A player for every role, and a role for every player

Brook Lopez, Johan Petro, Gerald Wallace

BROOKLYN, N.Y. — Facing the team that decimated them, destroyed them, combusted them, and all other words that loosely mean “holy crap, Atlanta beat the snot out of Brooklyn Wednesday night” them, the Brooklyn Nets made up for lost possessions Friday night, taking down the Atlanta Hawks in a game marred by ugliness and inconsistency at Barclays Center AKA The Black House in Brooklyn. The Nets got key contributions down the stretch from Brook Lopez and Deron Williams — Lopez with seven fourth-quarter points and a key block after getting posterized by Brook Lopez that essentially sealed the game, and Williams with four free throws in the final minute to extend a 90-89 lead to the eventual final score of 94-89.

In a game that was tied at the end of each for the first three quarters, Brooklyn relied on contributions from multiple key players, contributions that went beyond scoring.

Yes, a cursory look at the box score — and Deron Williams’ first-half shooting numbers — would indicate that this was a game led by Brooklyn’s “Big Three” of Williams, Joe Johnson, and Brook Lopez. To some degree, that’s true; the three-man tandem combined for 62 of Brooklyn’s 90 points, six of their nine three-pointers, with only one other player — backup center Andray Blatche — touching double digits in the scoring margins.

But to pin this victory on three players misses the full picture. While those three players held up their end of the bargain, pouring in points in both halves, it was the contributions from every player on the roster that resulted in this victory.

Reggie Evans’ contribution was the easiest to spot. “20 rebounds tonight,” Williams said bluntly after the game. “Just his energy and intensity on both ends of the floor, it means so much to us.” Indeed, Evans’s strengths go beyond the box score — 20 rebounds aside, Evans entangled with Zaza Pachulia and Josh Smith all night, throwing his body around like a human pinball in the hopes of limiting their off-ball effectiveness as much as possible. Pachulia struggled through a quiet night before getting ousted with six fouls in 25 minutes; Smith, outside of some wow-inducing plays, was rarely able to get and take advantage of low post position against Evans and resorted to shooting from outside — his biggest weakness. He finished the night a pedestrian 5-15 from the field and a -5 in 37 minutes.

Carlesimo piled on the Evans praise: “He was doing a hell of a job on Josh (Smith), rebounding, and causing his usual havoc on the floor. He got his minutes because of how well he played.”

Bogans, who I’ve discussed here as a bit of a “role star” when he plays with the team’s best players, showed again why his capacity as a lineup fulcrum is so crucial to this team’s success. Bogans ended the game with just four field goal attempts, but hit two corner threes (one from each corner), played admirable defense on his assignments, and hit a crucial late-game fast-break layup by leaking out after a Reggie Evans steal. In the crunch moments of the game, Carlesimo elected to go with Bogans at the wing spot over Gerald Wallace, perhaps because of Wallace’s injury, but more likely because Bogans had played more effectively. “Keith was a key contributor tonight,” Carlesimo said plainly, noting that Bogans held onto his playing time because he didn’t make little mistakes that other guards made.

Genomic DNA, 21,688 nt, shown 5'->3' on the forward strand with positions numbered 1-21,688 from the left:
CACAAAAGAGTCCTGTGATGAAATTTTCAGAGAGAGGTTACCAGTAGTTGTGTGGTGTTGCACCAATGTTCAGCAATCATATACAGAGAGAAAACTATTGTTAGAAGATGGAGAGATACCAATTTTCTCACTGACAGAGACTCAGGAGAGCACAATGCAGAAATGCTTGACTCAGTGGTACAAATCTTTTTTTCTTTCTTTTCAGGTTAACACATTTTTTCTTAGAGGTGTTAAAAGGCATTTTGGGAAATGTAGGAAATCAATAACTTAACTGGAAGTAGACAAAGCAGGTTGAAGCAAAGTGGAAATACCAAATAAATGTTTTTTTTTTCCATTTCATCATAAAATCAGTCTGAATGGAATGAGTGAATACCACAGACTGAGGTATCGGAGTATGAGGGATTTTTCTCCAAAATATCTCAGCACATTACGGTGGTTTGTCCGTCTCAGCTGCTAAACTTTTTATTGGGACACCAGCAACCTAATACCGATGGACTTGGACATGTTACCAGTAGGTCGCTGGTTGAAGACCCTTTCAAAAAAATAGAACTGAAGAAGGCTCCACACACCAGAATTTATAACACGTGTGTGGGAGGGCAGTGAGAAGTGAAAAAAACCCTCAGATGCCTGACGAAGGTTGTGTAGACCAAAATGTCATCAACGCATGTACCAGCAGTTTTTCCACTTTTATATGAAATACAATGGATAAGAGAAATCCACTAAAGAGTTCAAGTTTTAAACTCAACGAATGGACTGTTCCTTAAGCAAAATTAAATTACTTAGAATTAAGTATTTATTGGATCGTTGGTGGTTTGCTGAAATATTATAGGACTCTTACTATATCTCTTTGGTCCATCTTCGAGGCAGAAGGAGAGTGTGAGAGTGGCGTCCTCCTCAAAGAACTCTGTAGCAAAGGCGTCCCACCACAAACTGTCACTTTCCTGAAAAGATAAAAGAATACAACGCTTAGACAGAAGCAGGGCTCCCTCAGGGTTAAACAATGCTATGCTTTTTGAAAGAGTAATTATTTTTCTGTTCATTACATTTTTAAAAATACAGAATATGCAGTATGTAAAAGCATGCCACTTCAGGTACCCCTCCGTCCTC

But don’t ask Deron Williams to compliment Bogans. Williams cracked on Bogans with joke after joke throughout the entire post-game availability, and merely deadpanned into recorders that “even Keith Bogans has been a small bright spot,” before leaning out to make sure Bogans heard him. (He did.)

Blatche’s role was simple — mimic the offensively gifted and defensively improving Brook Lopez. With Lopez out of the game, the Nets needed a third player to split the scoring load, and at least in the first half, It worked to perfection. “That (center) position has been unbelievable (for us),” Carlesimo glowed. “Most games they split the 48 minutes, and you add up their points and rebounds, and look at their percentages, we’re getting tremendous production out of our five-spot all year.”

In some sense, Johnson, Lopez, and Williams were as much role players as Bogans, Blatche, and Evans — it’s just that the former trio’s role was to score, and the latter trio’s role was to fill in the blanks, Evans by rebounding, Bogans by spacing, defending, and hitting his few-and-far-between shots, and Blatche by replicating Lopez’s talents when Lopez needed a breather.

(It bears noting that Lopez, in addition to his scoring gifts, really has shown considerable improvement on the defensive end. He’s quicker, using his length more effectively, and as Deron Williams gushed after the game, his help-side defense has been great.)

For three quarters, it helped the Nets play the Hawks — an oddly sudden nemesis — to a draw. In the fourth, it helped them take the victory — five rebounds from Evans, three rebounds and some smart defense from Blatche, the key layup and defense from Bogans, all while The Big 3 carried the scoring load, scoring 16 of the team’s 20 points in the fourth quarter.

With the victory, the Brooklyn Nets are now 24-16 and two games behind the New York Knicks, who happen to be their cross-bridge rival, a team they’ve declared borough war on (depending on who in the organization you ask), and their next opponent Monday night. Gerald Wallace doesn’t appear to care (“I’m from Alabama”), Joe Johnson tries to play it down (“It’s just another game”), and Deron Williams at least acknowledges its importance (“it’s a big game for us”). The Nets have to win this game to have a chance at breaking any potential playoff tiebreakers — otherwise the Knicks, who would then hold a 3-1 record against Brooklyn in-season, would take the division in the event of a tie. Nothing sudden about that rivalry.